12. Flower Duet (Delibes) 1.41
13. Myfanwy (Parry) 4.16
14. Agnus Dei (From The Armed Man) (Jenkins) 3.39
15. Benedictus (From The Armed Man) (Jenkins) 7.38
16. Lle Cana’r Eryrod (Where Eagles Sing) (Lovatt-Cooper) 3.58

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Various Artists – Concerti Grossi – The Joy Of Baroque (1997)

FrontCover1.jpgA new kind of orchestral composition, the concerto, appeared in the last two decades of the 17th century, and became the most important type of Baroque orchestral music after 1700. The concerto was the synthesis in purely instrumental music of four fundamental Baroque practices: the concertato principle; the texture of a firm bass and florid treble; musical organization based on the major-minor key system; and the building of a long work out of separate autonomous movements.

The concerto grosso is probably the most important type of baroque concerto, characterized by the use of a small group of solo instruments, called “concertino” or “principale”, against the full orchestra, called “concerto”, “tutti” or “ripieni.” The concertino usually consists of two violins and continuo (the same ensemble that constitutes the Baroque trio sonatas). The ripieni are a small string orchestra, later occasionally including wind instruments (trumpets, oboes, flutes, horns).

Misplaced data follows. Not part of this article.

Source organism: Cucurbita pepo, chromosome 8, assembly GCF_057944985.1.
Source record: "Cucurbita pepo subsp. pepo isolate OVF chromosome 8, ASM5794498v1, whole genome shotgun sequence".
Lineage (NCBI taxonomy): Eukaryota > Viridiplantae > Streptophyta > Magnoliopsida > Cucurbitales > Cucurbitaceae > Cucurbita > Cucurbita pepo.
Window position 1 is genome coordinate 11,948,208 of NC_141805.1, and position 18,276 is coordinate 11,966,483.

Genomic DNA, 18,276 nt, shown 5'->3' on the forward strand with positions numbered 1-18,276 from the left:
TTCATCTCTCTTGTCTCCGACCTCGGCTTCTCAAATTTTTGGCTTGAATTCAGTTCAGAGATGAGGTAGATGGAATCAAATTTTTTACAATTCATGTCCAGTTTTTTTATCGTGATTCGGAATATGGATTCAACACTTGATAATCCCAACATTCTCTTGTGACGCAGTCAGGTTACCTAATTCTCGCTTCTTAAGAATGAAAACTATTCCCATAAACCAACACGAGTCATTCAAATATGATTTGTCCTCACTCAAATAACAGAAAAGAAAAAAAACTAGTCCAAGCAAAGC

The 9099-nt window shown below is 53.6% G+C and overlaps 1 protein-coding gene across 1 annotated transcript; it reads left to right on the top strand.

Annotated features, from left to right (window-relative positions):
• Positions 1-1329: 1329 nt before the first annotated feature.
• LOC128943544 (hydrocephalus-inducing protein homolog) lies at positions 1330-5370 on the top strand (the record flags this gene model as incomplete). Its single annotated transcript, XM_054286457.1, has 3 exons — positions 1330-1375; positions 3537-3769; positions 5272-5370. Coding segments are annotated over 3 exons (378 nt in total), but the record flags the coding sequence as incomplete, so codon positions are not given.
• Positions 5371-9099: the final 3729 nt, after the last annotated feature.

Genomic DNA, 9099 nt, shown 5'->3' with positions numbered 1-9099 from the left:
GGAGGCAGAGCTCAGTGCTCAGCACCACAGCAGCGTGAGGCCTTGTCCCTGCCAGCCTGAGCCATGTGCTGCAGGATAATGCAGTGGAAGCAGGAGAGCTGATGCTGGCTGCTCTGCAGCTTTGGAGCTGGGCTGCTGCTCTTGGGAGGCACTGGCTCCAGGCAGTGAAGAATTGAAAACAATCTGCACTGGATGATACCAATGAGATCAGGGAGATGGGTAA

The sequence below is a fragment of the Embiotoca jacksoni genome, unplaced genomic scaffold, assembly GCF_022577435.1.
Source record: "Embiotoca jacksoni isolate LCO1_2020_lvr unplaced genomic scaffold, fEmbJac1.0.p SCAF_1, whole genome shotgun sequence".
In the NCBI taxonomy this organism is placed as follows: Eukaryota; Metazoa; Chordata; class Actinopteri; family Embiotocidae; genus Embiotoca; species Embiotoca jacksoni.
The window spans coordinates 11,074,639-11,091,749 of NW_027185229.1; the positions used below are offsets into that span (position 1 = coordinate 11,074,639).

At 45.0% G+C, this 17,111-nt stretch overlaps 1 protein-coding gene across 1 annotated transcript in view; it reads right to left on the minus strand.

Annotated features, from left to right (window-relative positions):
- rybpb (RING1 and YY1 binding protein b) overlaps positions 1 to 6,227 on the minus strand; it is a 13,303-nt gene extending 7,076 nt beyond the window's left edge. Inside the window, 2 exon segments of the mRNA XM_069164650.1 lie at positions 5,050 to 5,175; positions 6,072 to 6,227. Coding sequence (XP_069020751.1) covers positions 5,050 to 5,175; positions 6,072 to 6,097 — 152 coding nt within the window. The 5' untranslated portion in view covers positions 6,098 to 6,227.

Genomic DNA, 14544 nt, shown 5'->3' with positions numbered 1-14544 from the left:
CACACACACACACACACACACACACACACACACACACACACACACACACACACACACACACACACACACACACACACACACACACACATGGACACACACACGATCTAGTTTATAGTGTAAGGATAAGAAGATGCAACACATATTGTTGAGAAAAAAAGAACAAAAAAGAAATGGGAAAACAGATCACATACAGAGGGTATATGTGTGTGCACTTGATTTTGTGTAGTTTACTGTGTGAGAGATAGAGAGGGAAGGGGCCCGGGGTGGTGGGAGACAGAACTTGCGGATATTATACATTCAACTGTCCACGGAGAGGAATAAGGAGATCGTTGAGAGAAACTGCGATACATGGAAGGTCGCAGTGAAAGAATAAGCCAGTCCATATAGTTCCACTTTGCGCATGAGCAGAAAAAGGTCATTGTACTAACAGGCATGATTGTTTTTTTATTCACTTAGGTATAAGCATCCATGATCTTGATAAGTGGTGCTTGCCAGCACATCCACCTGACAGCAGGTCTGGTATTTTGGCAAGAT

“Concerto grosso” originally signified the “large consort,” that is, the orchestra, as opposed to the “concertino” or “little consort,” the group of solo instruments. Later, the term “concerto grosso” was applied to the composition which used these opposed groups.

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The practice of contrasting solo instruments against full orchestra had been introduced into Baroque music long before the concerto as such made its appearance. A predecessor of the concerto was the sinfonia or sonata for one or two solo trumpets with string orchestra, which was cultivated especially at Venice and Bologna. Various elements of the concerto also may be found in the Venetian opera overtures, which were occasionally played outside the opera house as independent instrumental sonatas.